Mold requires moisture to survive; unfortunately, sagging gutters are a culprit. Since sagging gutters never completely drain, the excess moisture often becomes a breeding ground for mold. But if you adjust sagging gutters until the problem resolves, the mold won’t have the moisture it needs to survive and will safely drain away.
Overflows caused by a sagging gutter often fall several feet to the ground, eroding the topsoil. Erosion around a foundation is a common cause of cracking, which can be expensive. The key is to immediately address sagging gutters that are causing the erosion, as foundation issues are among the most time-consuming and expensive to correct.
Landscaping can be washed away during heavy rain when sags in the gutter overflow. Overflows can damage the soil by washing away the loose topsoil used to grow plant life. Homeowners should correct any sagging gutters before installing landscaping to avoid erosion issues.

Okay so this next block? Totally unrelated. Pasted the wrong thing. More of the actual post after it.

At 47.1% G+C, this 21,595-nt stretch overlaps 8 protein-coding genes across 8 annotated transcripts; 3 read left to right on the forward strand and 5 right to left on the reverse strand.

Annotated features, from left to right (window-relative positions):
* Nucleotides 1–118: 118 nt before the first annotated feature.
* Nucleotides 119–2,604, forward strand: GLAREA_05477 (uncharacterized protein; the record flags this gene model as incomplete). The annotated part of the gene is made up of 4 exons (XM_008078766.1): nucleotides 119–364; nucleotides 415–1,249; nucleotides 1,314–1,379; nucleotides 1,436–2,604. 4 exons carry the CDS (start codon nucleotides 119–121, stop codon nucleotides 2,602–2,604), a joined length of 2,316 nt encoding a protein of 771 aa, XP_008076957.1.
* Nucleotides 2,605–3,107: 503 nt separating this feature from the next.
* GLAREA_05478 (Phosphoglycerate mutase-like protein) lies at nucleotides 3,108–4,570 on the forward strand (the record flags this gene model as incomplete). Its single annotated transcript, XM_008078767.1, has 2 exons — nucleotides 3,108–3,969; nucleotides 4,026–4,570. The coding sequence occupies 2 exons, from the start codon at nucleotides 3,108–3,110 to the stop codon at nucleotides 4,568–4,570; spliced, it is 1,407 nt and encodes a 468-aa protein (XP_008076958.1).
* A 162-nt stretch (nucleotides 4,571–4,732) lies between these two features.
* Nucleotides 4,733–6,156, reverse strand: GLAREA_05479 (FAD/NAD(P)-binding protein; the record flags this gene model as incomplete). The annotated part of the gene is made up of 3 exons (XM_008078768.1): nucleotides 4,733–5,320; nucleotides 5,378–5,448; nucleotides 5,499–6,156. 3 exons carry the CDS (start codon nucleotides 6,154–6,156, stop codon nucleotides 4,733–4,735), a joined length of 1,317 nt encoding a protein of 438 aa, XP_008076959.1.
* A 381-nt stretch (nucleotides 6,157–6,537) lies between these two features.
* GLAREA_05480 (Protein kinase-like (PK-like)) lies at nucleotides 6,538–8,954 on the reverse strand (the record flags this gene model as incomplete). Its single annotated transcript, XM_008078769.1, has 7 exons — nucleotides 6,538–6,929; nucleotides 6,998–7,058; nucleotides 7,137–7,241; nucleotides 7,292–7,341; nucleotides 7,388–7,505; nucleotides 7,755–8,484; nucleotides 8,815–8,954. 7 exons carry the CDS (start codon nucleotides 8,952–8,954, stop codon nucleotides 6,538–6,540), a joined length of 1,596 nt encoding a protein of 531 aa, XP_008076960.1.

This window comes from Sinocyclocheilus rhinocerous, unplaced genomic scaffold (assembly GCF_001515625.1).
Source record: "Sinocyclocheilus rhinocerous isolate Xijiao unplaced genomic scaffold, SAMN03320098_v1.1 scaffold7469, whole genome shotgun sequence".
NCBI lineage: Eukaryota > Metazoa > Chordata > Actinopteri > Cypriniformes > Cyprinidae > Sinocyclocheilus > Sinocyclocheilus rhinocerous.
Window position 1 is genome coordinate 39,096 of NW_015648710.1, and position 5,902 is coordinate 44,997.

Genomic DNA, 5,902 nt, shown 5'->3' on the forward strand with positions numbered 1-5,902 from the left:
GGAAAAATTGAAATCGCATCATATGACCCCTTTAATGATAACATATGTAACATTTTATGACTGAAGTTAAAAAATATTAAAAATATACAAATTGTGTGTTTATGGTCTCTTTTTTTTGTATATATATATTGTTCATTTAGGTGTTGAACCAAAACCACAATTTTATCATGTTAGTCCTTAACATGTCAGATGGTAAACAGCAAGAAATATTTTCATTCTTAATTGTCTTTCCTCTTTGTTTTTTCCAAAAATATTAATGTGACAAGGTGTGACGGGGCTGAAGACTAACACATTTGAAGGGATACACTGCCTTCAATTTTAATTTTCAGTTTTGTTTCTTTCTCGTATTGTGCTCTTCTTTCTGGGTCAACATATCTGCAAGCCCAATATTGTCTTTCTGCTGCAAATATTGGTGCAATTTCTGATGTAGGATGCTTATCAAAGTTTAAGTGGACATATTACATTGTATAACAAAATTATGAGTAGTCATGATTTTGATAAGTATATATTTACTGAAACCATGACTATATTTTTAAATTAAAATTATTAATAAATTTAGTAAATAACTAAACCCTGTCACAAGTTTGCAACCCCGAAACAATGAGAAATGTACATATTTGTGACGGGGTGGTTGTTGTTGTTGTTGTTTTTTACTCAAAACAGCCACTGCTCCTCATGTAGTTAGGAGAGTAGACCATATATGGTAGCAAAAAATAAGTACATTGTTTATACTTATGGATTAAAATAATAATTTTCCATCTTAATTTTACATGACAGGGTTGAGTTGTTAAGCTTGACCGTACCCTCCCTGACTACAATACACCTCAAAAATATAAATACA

Pests like carpenter ants and termites are drawn to moist wood. The potential damage they can cause is significant yet isn’t always apparent because it can occur inside walls and other areas that aren’t visible. If you’ve had a sagging gutter for a while, have your home inspected by a pest control company after repairing the cause of the sag.
Learning How to Fix Sagging Gutters Is a Useful Skill, But It’s Not Always Practical
Most homeowners aren’t roofers and gutter experts. Still, sagging gutters indicate a drainage problem that needs immediate correction.
Sagging gutters cause overflows, which can cause ground erosion, water damage, and pest infestation. Regular inspection and repairs can help avoid most sagging gutter problems, but not all are DIY-friendly.
All Star Home has the knowledge, tools, expertise, and skill to repair gutter damage and restore functionality.
Contact us for a free estimate to get your gutters working their best. We have local contractors across the U.S. waiting to be of service to you and your home.